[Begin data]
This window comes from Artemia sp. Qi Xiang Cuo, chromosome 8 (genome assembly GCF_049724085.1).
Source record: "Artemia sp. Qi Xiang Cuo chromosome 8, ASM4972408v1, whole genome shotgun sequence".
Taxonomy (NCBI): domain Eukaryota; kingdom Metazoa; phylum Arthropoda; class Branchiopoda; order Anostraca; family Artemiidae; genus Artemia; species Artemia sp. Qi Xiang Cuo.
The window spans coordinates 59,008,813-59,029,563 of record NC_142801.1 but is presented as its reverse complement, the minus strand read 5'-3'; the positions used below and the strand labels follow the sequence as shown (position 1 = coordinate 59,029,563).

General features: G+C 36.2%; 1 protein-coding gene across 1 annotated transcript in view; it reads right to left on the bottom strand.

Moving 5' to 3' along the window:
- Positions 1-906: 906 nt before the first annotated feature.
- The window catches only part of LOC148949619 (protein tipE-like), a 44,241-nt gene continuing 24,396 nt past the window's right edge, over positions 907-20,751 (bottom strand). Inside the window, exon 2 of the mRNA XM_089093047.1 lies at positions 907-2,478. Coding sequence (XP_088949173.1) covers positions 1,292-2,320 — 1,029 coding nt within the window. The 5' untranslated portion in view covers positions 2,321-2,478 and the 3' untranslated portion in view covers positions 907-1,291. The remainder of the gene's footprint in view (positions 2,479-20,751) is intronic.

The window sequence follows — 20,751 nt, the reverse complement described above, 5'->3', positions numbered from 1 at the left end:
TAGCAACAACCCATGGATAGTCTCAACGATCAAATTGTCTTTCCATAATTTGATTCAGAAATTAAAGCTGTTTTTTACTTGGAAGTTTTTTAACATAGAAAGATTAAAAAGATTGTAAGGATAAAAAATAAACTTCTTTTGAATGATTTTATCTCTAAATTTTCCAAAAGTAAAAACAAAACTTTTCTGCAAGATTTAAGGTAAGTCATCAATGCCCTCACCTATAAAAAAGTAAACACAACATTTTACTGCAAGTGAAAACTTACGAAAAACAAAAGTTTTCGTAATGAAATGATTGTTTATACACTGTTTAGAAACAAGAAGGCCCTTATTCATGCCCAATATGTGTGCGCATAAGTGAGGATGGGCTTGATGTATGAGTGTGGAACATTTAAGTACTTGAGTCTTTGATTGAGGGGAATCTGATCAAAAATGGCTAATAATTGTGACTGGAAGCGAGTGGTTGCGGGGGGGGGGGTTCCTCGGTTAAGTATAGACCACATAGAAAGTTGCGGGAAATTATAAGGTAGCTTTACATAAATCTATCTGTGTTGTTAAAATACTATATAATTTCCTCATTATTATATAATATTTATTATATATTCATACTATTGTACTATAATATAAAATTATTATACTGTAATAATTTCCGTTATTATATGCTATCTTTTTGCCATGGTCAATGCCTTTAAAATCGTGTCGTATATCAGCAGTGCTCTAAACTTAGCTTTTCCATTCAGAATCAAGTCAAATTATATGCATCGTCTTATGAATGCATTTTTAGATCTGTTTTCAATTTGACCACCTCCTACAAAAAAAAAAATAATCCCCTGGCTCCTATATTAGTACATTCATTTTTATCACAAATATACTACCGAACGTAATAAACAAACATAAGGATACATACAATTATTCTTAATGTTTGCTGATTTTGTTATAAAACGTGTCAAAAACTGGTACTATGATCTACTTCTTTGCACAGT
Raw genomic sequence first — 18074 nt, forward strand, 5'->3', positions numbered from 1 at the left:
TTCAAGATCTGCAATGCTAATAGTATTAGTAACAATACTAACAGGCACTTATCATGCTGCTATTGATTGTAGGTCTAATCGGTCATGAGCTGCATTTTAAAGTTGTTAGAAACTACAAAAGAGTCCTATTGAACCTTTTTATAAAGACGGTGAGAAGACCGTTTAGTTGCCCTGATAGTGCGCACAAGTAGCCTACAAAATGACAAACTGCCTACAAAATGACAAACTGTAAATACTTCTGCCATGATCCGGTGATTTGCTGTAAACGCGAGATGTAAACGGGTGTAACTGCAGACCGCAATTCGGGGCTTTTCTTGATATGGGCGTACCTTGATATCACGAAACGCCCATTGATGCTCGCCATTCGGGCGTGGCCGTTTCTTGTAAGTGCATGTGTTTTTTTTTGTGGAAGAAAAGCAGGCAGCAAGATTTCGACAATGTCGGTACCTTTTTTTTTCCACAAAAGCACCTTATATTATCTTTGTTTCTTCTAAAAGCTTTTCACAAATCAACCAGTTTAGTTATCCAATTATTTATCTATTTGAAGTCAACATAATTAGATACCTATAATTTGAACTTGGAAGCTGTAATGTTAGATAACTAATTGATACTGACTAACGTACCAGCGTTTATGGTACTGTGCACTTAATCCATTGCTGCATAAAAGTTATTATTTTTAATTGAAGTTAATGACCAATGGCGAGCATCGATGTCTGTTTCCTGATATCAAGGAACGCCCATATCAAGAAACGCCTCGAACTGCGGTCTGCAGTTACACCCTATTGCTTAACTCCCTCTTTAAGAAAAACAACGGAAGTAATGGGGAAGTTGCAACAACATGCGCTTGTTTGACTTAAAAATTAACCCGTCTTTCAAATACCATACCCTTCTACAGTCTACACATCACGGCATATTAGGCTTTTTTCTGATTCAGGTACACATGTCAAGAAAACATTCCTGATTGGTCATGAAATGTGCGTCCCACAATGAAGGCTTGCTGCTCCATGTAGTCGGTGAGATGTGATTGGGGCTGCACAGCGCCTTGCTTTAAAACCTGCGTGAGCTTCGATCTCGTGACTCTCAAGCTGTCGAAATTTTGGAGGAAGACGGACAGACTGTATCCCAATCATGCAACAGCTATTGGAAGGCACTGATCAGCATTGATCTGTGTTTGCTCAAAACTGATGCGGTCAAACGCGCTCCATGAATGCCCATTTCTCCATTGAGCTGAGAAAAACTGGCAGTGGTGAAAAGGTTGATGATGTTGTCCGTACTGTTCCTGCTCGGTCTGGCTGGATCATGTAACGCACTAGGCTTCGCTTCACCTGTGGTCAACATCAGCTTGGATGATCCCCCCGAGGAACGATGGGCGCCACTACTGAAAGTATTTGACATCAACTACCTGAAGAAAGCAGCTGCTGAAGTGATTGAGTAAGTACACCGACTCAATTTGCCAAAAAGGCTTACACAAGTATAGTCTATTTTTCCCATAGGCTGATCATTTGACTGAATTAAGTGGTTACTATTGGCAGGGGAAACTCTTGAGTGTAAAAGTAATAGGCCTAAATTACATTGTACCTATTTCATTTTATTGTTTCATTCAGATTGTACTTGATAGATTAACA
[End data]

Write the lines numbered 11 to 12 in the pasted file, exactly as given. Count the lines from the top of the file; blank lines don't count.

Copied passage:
Raw genomic sequence first — 18074 nt, forward strand, 5'->3', positions numbered from 1 at the left:
TTCAAGATCTGCAATGCTAATAGTATTAGTAACAATACTAACAGGCACTTATCATGCTGCTATTGATTGTAGGTCTAATCGGTCATGAGCTGCATTTTAAAGTTGTTAGAAACTACAAAAGAGTCCTATTGAACCTTTTTATAAAGACGGTGAGAAGACCGTTTAGTTGCCCTGATAGTGCGCACAAGTAGCCTACAAAATGACAAACTGCCTACAAAATGACAAACTGTAAATACTTCTGCCATGATCCGGTGATTTGCTGTAAACGCGAGATGTAAACGGGTGTAACTGCAGACCGCAATTCGGGGCTTTTCTTGATATGGGCGTACCTTGATATCACGAAACGCCCATTGATGCTCGCCATTCGGGCGTGGCCGTTTCTTGTAAGTGCATGTGTTTTTTTTTGTGGAAGAAAAGCAGGCAGCAAGATTTCGACAATGTCGGTACCTTTTTTTTTCCACAAAAGCACCTTATATTATCTTTGTTTCTTCTAAAAGCTTTTCACAAATCAACCAGTTTAGTTATCCAATTATTTATCTATTTGAAGTCAACATAATTAGATACCTATAATTTGAACTTGGAAGCTGTAATGTTAGATAACTAATTGATACTGACTAACGTACCAGCGTTTATGGTACTGTGCACTTAATCCATTGCTGCATAAAAGTTATTATTTTTAATTGAAGTTAATGACCAATGGCGAGCATCGATGTCTGTTTCCTGATATCAAGGAACGCCCATATCAAGAAACGCCTCGAACTGCGGTCTGCAGTTACACCCTATTGCTTAACTCCCTCTTTAAGAAAAACAACGGAAGTAATGGGGAAGTTGCAACAACATGCGCTTGTTTGACTTAAAAATTAACCCGTCTTTCAAATACCATACCCTTCTACAGTCTACACATCACGGCATATTAGGCTTTTTTCTGATTCAGGTACACATGTCAAGAAAACATTCCTGATTGGTCATGAAATGTGCGTCCCACAATGAAGGCTTGCTGCTCCATGTAGTCGGTGAGATGTGATTGGGGCTGCACAGCGCCTTGCTTTAAAACCTGCGTGAGCTTCGATCTCGTGACTCTCAAGCTGTCGAAATTTTGGAGGAAGACGGACAGACTGTATCCCAATCATGCAACAGCTATTGGAAGGCACTGATCAGCATTGATCTGTGTTTGCTCAAAACTGATGCGGTCAAACGCGCTCCATGAATGCCCATTTCTCCATTGAGCTGAGAAAAACTGGCAGTGGTGAAAAGGTTGATGATGTTGTCCGTACTGTTCCTGCTCGGTCTGGCTGGATCATGTAACGCACTAGGCTTCGCTTCACCTGTGGTCAACATCAGCTTGGATGATCCCCCCGAGGAACGATGGGCGCCACTACTGAAAGTATTTGACATCAACTACCTGAAGAAAGCAGCTGCTGAAGTGATTGAGTAAGTACACCGACTCAATTTGCCAAAAAGGCTTACACAAGTATAGTCTATTTTTCCCATAGGCTGATCATTTGACTGAATTAAGTGGTTACTATTGGCAGGGGAAACTCTTGAGTGTAAAAGTAATAGGCCTAAATTACATTGTACCTATTTCATTTTATTGTTTCATTCAGATTGTACTTGATAGATTAACA